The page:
Chance in a lifetime for astute businesses
You don't have to travel very far to get anywhere in New Zealand but even Tauranga seems some distance from all the World Cup action .
There are no games scheduled for this part of the North Island's Bay of Plenty. You will have to head a few hours away to Rotorua or even Auckland for that. But the locals don't seem to mind too much - they are looking at a much bigger picture.
There's a whole series of cultural and sporting events under the Real New Zealand Festival banner for places like Tauranga right across the country as well as special fan zones and massive screens being set up in city centres everywhere. And then there are the bigger opportunities.
'Anyone, in any business across New Zealand not leveraging themselves to be part of this event is mad. Simple as that,' said Cliff Walsh, production manager at VnC Manufacturing.
Walsh's company produces ready-to-pour VnC Cocktails, marketed now globally from their Tauranga base and he says the Rugby World Cup is providing a once-in-a-marketing-lifetime chance for New Zealand businesses to sell themselves to the world.
Call it the 'branding of New Zealand' - organisers of the Rugby World Cup are trying hard to make sure local product and produce are up there sharing the stage.
'New Zealand Trade and Enterprise (NZTE) are giving companies a chance to show what they can do, a platform for us to be involved in this event no matter where our businesses are based,' said Walsh.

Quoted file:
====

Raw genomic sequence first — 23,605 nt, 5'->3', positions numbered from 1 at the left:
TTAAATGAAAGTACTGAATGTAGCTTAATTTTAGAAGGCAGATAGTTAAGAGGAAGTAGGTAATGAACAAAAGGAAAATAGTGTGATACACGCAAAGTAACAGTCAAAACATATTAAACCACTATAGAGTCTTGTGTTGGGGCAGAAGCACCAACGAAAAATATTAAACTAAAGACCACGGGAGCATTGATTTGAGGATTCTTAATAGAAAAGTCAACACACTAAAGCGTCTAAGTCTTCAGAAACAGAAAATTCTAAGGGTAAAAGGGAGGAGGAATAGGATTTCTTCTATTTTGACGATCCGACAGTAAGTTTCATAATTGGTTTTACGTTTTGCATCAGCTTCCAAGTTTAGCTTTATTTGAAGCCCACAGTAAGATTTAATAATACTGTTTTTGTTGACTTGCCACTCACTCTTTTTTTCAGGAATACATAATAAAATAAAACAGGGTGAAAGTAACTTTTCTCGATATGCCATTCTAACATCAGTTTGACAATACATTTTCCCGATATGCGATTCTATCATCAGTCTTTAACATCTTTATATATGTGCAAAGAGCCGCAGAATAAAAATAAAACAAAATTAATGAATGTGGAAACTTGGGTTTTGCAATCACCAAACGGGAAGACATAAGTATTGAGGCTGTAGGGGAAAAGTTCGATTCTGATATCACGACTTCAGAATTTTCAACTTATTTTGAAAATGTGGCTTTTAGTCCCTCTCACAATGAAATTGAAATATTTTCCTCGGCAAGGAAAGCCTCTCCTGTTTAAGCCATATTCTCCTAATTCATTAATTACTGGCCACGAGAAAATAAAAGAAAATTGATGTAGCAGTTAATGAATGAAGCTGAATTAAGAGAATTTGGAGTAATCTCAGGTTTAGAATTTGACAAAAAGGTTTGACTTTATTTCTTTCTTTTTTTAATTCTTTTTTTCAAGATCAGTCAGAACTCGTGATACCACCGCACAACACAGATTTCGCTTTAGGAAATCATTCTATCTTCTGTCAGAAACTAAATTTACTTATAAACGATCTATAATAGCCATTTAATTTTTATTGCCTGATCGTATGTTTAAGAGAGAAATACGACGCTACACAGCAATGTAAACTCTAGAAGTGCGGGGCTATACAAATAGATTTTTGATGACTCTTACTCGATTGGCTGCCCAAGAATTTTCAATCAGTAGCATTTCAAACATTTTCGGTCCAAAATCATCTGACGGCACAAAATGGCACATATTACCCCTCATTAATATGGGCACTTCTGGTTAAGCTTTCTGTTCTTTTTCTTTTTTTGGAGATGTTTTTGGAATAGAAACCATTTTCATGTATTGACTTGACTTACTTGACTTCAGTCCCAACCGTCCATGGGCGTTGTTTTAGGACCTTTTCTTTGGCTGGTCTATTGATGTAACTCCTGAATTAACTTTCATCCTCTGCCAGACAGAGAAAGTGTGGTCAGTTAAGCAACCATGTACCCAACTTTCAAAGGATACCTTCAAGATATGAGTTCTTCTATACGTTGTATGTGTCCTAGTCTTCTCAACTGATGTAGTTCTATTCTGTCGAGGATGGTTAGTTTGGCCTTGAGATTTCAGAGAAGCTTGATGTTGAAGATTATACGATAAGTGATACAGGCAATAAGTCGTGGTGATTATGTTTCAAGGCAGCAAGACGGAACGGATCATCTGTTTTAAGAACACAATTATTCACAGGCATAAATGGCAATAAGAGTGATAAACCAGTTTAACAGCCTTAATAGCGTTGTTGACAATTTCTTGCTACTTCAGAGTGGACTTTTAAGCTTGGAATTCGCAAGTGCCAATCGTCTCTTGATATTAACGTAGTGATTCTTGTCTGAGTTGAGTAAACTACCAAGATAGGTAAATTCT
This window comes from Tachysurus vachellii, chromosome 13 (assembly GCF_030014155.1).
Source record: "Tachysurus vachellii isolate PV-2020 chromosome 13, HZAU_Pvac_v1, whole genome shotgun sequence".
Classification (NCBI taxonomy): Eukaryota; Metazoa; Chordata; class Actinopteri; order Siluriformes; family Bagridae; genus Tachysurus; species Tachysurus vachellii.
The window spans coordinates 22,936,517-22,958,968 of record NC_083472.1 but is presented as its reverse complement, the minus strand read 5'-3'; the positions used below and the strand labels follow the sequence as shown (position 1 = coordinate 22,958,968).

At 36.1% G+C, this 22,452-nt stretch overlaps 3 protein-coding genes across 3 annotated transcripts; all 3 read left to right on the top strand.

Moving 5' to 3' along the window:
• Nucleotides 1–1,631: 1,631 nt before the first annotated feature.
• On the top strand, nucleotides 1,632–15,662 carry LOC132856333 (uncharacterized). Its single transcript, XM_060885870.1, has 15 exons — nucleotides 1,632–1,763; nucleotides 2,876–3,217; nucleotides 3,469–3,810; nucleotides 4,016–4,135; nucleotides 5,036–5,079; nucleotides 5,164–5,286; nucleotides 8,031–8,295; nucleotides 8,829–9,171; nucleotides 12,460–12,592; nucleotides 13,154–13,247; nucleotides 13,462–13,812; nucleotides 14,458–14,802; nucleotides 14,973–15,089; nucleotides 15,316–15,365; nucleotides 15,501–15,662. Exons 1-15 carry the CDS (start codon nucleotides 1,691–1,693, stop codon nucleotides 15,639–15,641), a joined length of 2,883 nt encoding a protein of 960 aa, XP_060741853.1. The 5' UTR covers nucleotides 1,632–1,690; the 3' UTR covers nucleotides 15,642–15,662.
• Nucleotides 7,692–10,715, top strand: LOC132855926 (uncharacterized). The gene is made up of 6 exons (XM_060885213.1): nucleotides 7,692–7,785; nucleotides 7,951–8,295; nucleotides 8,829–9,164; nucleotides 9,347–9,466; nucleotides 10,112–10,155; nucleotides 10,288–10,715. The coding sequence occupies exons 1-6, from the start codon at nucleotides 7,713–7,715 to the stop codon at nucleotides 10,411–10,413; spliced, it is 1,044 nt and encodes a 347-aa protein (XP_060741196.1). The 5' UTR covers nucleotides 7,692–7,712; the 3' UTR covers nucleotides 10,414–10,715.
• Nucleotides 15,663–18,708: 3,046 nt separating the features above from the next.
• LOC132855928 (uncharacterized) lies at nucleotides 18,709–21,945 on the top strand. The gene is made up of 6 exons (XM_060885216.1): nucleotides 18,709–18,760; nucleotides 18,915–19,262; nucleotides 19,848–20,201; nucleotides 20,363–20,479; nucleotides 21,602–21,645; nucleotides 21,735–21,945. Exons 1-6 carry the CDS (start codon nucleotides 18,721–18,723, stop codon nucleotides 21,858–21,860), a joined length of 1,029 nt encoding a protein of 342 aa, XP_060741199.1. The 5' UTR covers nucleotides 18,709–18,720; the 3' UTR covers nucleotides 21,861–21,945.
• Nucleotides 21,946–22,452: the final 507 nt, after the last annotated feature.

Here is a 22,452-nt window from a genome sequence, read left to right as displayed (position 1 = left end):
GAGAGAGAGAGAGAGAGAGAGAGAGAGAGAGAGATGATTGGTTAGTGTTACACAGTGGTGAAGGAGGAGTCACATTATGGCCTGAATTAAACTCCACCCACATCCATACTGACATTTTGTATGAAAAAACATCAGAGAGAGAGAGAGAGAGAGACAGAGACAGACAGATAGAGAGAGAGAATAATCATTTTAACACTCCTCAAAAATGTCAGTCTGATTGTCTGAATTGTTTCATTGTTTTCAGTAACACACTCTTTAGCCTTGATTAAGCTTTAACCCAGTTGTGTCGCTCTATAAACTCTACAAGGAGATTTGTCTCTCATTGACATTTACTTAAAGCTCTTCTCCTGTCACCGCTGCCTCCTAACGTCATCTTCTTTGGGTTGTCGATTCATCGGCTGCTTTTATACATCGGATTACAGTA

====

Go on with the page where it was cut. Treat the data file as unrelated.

A Reserve Bank of New Zealand study released this week predicted the cup would inject NZ$700 million (HK$4.53 billion) into the local economy from tourist spending alone. The effect the event will have on international trade, however, is a much harder to pin down.
'You can't really be sure what the effect will be other than to know that never before have so many New Zealand businesses been given an opportunity to get out there internationally,' said NZTE's Rugby World Cup project director Bruce Gadd.
'We are all aware that rugby involves a lot of business that is done between people in the crowd and away from the games and that's why there are so many social opportunities being presented to them.'
Among the larger organisations hoping to use the opportunities presented by the cup is New Zealand Winegrowers, which represents an industry that throws NZ$1.5 billion into the economy each year.
'New Zealand's two greatest assets are its tourism and its produce,' said NZ Winegrowers' chief executive Philip Gregan. 'Wine plays a vital role in our economy and in our exports and it will play a large role at the Rugby World Cup. People will come here to eat and drink as well as to watch the rugby and we all have to make use of that fact.'
So for those lucky enough to be heading down to New Zealand next month, you can expect to see more than just the rugby on show.
'I'm not really sure the full extent of the opportunity being presented to New Zealand has been realised until very recently,' said RNZ 2011 chief executive Martin Snedden. 'But it is building right now, which is the perfect time.'
The amount of money, in NZ dollars, World Cup tourist spending is expected to inject into the economy, says the Reserve Bank